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Am J Pathol. 1995 Sep;147(3):642-53.

Enhanced expression of intracellular adhesion molecule-1 and P-selectin in the diabetic human retina and choroid.

Author information

1
Wilmer Ophthalmologic Institute, Johns Hopkins University School of Medicine, Baltimore, Maryland, USA.

Abstract

Elevated expression of intercellular adhesion molecule-1 (ICAM-1) as well as E- and P-selectin occurs on the vascular endothelium in a number of disease states and is thought to play an early critical role in the adhesion of circulating leukocytes to the endothelium. The goal of the present study was to investigate the immunolocalization of these molecules in the retina and choroid of postmortem human tissue sections from nondiabetic and diabetic subjects. Whereas ICAM-1 was localized primarily within the choriocapillaris of nondiabetic subjects, immunoreactivity in diabetics was significantly elevated throughout the choroidal vasculature and within retinal blood vessels (P < 0.05). In the choroid, P-selectin was most prominent in veins of the nondiabetic, whereas in diabetics, P-selectin was significantly elevated in arteries (P < 0.001) and veins (P < 0.05) and, in some cases, was also observed in choriocapillaris. P-selectin immunoreactivity was not observed in the retina of any subject. E-selectin immunoreactivity was not observed in choroid or retina in any subjects. Neutrophil numbers per square millimeter of tissue were significantly elevated in diabetic choroid (P < 0.05) and retina (P < 0.001). Our results demonstrate that ICAM-1 and P-selectin are constitutively expressed in the normal choroid and are upregulated in the choroidal vasculature in diabetes, but only ICAM-1 was upregulated in the retina of diabetic subjects. Increased cell adhesion molecule expression may contribute to the retinal and choroidal microangiopathy observed in diabetics by enhancing leukocyte adhesion and consequently the incidence of capillary obstruction and endothelial cell injury.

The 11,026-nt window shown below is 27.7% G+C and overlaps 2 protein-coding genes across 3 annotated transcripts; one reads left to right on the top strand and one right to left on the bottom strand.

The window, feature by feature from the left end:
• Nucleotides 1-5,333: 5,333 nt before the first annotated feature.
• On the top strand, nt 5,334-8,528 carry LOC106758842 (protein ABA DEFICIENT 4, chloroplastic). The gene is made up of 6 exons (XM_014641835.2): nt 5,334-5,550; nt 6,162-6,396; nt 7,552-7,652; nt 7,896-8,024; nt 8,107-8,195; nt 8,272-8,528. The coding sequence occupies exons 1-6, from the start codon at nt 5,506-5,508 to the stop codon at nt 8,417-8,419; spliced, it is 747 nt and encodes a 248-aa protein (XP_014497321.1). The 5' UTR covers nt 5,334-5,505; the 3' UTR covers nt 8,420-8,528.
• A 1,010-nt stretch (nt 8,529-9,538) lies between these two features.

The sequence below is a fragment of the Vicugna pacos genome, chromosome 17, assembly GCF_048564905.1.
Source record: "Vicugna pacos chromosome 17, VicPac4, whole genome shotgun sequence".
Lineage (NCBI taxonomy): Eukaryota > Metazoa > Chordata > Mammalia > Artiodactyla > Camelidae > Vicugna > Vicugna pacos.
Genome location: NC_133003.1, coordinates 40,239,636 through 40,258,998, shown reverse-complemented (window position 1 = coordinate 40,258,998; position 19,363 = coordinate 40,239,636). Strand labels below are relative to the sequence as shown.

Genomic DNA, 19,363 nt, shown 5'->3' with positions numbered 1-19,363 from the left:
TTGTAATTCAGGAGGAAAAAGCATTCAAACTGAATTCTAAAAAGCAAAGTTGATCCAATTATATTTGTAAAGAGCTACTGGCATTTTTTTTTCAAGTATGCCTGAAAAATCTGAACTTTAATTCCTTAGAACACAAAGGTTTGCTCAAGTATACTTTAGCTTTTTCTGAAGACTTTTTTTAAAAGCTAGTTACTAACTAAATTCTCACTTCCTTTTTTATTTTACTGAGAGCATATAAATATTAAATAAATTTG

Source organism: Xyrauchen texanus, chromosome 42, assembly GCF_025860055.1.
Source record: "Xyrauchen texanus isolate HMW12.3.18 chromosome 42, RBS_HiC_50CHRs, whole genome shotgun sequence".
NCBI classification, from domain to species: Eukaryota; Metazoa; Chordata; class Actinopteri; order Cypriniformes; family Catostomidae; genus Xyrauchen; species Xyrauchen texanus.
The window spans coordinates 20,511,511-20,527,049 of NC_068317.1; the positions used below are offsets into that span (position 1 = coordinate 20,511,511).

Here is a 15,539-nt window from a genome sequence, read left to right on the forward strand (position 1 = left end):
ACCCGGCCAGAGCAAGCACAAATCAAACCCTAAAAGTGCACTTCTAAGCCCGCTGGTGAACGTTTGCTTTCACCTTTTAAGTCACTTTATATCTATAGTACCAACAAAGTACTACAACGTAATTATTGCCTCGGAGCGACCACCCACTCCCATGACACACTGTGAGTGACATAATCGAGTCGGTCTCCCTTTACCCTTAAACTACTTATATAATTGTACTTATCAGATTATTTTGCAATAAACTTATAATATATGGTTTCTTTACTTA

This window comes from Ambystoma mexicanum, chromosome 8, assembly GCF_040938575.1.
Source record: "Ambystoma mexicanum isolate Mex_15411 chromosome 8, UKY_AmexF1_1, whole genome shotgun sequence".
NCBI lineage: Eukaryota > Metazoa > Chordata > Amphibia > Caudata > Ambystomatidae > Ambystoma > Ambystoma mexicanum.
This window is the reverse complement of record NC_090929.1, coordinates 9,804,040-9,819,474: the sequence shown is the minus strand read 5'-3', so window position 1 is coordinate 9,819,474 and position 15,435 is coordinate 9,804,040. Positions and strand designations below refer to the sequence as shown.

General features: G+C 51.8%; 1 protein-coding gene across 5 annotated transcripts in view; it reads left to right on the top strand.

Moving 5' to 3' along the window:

PMID:
7545873
PMCID:
PMC1870979
[Indexed for MEDLINE]
Free PMC Article

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